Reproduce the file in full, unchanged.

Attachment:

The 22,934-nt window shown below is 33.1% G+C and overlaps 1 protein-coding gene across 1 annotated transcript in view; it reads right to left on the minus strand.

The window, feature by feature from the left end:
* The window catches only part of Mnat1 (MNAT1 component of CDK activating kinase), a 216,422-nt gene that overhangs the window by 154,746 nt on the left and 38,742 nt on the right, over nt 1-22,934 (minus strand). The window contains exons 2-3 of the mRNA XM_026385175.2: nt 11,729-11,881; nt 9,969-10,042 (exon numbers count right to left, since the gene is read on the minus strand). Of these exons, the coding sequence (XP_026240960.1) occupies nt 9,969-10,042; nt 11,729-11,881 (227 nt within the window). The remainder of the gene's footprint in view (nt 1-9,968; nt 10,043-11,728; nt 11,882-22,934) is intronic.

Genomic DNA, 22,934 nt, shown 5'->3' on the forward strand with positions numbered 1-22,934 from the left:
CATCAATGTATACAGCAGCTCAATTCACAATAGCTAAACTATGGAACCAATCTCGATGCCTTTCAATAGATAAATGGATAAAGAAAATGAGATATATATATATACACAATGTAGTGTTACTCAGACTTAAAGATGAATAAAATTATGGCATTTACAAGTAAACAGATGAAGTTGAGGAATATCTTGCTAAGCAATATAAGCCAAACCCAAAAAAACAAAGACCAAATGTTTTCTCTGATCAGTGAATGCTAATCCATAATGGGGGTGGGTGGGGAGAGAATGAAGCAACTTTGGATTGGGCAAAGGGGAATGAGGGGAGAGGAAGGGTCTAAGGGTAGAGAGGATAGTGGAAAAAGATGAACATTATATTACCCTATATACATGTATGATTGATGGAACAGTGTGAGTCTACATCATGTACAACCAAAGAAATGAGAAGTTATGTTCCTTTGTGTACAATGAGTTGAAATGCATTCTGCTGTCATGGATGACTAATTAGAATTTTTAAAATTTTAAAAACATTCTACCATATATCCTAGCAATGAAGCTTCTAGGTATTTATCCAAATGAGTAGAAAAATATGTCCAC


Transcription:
The 22,934-nt window shown below is 33.1% G+C and overlaps 1 protein-coding gene across 1 annotated transcript in view; it reads right to left on the minus strand.

The window, feature by feature from the left end:
* The window catches only part of Mnat1 (MNAT1 component of CDK activating kinase), a 216,422-nt gene that overhangs the window by 154,746 nt on the left and 38,742 nt on the right, over nt 1-22,934 (minus strand). The window contains exons 2-3 of the mRNA XM_026385175.2: nt 11,729-11,881; nt 9,969-10,042 (exon numbers count right to left, since the gene is read on the minus strand). Of these exons, the coding sequence (XP_026240960.1) occupies nt 9,969-10,042; nt 11,729-11,881 (227 nt within the window). The remainder of the gene's footprint in view (nt 1-9,968; nt 10,043-11,728; nt 11,882-22,934) is intronic.

Genomic DNA, 22,934 nt, shown 5'->3' on the forward strand with positions numbered 1-22,934 from the left:
CATCAATGTATACAGCAGCTCAATTCACAATAGCTAAACTATGGAACCAATCTCGATGCCTTTCAATAGATAAATGGATAAAGAAAATGAGATATATATATATACACAATGTAGTGTTACTCAGACTTAAAGATGAATAAAATTATGGCATTTACAAGTAAACAGATGAAGTTGAGGAATATCTTGCTAAGCAATATAAGCCAAACCCAAAAAAACAAAGACCAAATGTTTTCTCTGATCAGTGAATGCTAATCCATAATGGGGGTGGGTGGGGAGAGAATGAAGCAACTTTGGATTGGGCAAAGGGGAATGAGGGGAGAGGAAGGGTCTAAGGGTAGAGAGGATAGTGGAAAAAGATGAACATTATATTACCCTATATACATGTATGATTGATGGAACAGTGTGAGTCTACATCATGTACAACCAAAGAAATGAGAAGTTATGTTCCTTTGTGTACAATGAGTTGAAATGCATTCTGCTGTCATGGATGACTAATTAGAATTTTTAAAATTTTAAAAACATTCTACCATATATCCTAGCAATGAAGCTTCTAGGTATTTATCCAAATGAGTAGAAAAATATGTCCAC